Another aspect in which teflon finds its way into Japanese cooking is from rice makers, which are usually equipped with a teflon pot. Recently I was able to track down a rice maker that uses a clay pot. This also gives it a very mild earthy flavor.
Oh hey, I also found a great replacement set of enamel pots for only $51.05!
5 While your at it, chuck the plastic
While you might not cook with plastic, most kitchens are still full of the stuff, from plastic utensils to food storage containers. Why is that bad? Well, many plastics are made with additives that we simply do not know enough about. These chemicals are known to leach out of those plastics into food or water. According to Dr. Anila Jacob, a scientist formerly working with EWG, "There is very little published research on the potential adverse health effects of chemicals that leach from plastic food containers, so it's difficult to say they're safe with any degree of certainty, especially with long-term use..."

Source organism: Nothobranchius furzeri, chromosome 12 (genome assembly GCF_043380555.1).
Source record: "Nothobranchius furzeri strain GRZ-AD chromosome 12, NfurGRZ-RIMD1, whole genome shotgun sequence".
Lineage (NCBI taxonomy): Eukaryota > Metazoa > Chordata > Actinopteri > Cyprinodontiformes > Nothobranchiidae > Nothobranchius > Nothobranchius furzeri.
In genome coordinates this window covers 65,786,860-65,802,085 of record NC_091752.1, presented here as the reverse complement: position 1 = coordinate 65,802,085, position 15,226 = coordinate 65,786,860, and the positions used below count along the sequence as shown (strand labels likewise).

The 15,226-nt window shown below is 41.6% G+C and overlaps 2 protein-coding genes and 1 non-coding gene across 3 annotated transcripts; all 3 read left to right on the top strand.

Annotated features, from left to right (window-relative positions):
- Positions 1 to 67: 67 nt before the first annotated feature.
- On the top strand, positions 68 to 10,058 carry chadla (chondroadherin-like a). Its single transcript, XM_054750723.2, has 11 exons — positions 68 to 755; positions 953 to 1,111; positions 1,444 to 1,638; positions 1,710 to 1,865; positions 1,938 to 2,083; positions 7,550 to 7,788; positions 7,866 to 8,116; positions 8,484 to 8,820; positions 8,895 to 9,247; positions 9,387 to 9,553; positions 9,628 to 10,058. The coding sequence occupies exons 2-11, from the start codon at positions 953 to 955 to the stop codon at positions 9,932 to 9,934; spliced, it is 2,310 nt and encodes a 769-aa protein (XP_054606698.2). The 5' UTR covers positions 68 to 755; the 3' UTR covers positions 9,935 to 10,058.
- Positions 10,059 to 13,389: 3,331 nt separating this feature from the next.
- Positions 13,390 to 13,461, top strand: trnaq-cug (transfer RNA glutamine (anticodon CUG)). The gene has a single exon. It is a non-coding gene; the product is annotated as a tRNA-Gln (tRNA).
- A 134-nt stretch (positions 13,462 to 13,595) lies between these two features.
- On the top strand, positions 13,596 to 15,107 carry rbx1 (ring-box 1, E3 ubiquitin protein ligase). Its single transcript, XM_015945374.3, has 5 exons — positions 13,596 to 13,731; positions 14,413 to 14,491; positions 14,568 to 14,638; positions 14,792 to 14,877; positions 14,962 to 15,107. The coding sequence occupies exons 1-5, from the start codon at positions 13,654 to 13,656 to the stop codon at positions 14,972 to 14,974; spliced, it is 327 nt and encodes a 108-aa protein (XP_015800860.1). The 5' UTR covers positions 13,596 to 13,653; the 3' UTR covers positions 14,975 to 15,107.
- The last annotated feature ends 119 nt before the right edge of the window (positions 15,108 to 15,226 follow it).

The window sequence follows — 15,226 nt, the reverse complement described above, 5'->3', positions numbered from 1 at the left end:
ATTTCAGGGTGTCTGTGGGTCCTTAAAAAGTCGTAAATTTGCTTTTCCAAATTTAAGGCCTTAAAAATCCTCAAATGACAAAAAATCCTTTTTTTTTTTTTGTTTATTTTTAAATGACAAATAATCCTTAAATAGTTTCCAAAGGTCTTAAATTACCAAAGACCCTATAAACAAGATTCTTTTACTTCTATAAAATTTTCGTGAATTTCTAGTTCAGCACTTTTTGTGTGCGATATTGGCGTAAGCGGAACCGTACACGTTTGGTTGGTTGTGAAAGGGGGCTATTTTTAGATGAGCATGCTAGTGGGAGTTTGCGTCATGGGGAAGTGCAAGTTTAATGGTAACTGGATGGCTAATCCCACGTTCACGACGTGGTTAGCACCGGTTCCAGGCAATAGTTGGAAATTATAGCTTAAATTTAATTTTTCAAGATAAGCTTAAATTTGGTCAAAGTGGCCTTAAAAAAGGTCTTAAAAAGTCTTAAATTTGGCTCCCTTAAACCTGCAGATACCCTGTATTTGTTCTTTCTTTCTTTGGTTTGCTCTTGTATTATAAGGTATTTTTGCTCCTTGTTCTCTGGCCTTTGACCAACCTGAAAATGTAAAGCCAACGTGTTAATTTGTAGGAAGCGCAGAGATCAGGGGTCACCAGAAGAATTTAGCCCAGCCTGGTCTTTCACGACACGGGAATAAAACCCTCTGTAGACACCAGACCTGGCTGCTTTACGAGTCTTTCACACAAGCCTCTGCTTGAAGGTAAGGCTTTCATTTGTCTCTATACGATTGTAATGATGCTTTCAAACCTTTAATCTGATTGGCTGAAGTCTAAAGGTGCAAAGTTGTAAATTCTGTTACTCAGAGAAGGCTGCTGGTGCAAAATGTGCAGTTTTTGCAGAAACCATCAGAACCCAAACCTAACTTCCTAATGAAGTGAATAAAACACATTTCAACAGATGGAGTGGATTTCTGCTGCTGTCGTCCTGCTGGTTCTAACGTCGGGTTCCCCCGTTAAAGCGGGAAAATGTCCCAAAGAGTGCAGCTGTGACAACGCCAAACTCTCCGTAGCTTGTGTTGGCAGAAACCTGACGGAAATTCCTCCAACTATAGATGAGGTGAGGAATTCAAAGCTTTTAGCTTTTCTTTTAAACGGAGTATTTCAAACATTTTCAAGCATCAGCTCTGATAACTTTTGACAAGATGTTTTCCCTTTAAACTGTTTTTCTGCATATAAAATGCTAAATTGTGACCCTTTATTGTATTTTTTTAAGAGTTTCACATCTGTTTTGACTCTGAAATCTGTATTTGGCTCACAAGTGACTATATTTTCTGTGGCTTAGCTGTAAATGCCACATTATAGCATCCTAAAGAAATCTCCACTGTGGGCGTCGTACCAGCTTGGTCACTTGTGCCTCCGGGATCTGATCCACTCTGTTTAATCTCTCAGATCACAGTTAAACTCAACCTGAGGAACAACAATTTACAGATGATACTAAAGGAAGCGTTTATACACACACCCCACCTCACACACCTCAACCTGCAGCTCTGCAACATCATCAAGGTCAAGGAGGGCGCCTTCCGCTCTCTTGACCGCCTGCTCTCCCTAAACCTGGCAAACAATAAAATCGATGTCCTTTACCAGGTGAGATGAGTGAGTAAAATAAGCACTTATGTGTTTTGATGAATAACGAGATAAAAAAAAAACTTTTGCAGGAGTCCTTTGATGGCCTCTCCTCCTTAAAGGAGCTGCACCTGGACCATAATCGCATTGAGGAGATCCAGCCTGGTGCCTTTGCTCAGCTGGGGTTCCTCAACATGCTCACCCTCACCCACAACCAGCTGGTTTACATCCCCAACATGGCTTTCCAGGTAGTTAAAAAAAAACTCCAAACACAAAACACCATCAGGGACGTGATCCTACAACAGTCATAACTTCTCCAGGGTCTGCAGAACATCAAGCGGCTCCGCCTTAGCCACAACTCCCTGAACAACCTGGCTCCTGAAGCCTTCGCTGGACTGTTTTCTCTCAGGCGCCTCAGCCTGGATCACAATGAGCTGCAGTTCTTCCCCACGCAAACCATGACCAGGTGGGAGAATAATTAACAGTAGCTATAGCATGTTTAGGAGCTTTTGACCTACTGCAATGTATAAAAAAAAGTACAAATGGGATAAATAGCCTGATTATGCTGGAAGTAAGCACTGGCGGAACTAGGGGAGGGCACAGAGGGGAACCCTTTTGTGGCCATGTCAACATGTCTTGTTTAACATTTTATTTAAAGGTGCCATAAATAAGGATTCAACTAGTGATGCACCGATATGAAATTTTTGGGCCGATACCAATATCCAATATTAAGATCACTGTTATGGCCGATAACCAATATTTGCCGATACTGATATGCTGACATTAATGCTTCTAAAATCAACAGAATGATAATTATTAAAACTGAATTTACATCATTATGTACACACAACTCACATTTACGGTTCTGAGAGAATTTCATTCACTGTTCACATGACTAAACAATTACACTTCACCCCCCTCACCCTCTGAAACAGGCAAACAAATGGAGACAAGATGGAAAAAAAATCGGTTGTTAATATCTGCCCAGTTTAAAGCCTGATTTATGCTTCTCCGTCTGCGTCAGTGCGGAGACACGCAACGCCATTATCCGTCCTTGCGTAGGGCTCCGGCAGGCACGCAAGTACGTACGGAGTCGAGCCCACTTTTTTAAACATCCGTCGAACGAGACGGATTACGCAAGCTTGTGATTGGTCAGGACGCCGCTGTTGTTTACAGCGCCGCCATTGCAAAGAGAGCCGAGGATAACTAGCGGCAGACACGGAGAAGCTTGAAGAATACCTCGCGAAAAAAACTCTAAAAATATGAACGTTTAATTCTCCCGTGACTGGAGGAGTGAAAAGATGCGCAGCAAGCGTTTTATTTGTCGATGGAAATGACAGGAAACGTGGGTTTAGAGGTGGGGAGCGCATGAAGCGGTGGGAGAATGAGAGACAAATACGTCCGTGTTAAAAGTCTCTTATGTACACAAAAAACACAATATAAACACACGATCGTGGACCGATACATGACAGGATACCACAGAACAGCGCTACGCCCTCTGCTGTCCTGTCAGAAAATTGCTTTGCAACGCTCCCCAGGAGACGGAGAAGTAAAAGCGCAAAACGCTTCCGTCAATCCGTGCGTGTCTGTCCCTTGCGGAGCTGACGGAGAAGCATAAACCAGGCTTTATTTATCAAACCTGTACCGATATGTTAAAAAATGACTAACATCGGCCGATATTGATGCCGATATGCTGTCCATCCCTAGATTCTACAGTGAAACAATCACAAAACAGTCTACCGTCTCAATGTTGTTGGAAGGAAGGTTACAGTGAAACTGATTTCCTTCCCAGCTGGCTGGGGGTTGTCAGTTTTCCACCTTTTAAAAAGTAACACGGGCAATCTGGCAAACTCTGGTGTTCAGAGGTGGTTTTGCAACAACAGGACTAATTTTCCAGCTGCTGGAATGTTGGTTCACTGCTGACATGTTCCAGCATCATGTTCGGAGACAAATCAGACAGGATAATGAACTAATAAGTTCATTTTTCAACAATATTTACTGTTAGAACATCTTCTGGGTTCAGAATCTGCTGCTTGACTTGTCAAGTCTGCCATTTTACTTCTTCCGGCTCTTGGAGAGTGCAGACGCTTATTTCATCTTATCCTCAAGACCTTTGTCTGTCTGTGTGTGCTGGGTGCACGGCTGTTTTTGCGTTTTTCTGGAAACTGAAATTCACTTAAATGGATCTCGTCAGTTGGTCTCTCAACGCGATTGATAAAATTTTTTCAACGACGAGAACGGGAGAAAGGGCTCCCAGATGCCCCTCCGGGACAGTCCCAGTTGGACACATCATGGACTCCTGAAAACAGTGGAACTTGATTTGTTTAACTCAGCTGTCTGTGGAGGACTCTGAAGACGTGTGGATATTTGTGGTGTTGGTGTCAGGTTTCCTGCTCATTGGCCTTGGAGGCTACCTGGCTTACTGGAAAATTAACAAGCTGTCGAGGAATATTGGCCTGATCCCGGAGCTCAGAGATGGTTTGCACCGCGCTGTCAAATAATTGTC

The most well known of these chemicals is probably bisphenol-A (BPA), which is present in many plastics used for food storage and water bottles. BPA does a number on our hormones by mimicking estrogen and messes with your thyroid hormone receptors. Not all plastics contain PBA, but of course, there are many other additives like bisphenol-S (BPS) and bisphenol-F (BPF), which might be just as bad.
It might not be completely practical to avoid plastics all together, but wherever possible, try to replace them with ceramics, wood, metal, cloth, or glass. I personally only use glass storage containers, cloth produce bags, and carry my drinking water in a mason jar with a drinking lid.
One area where this effects Japanese food in particular is in bento boxes. Many of those adorable containers are made from plastic, but you can also find a variety of metal, glass, or even wood, alternatives.
6 adopt the multiple plate system and use chopsticks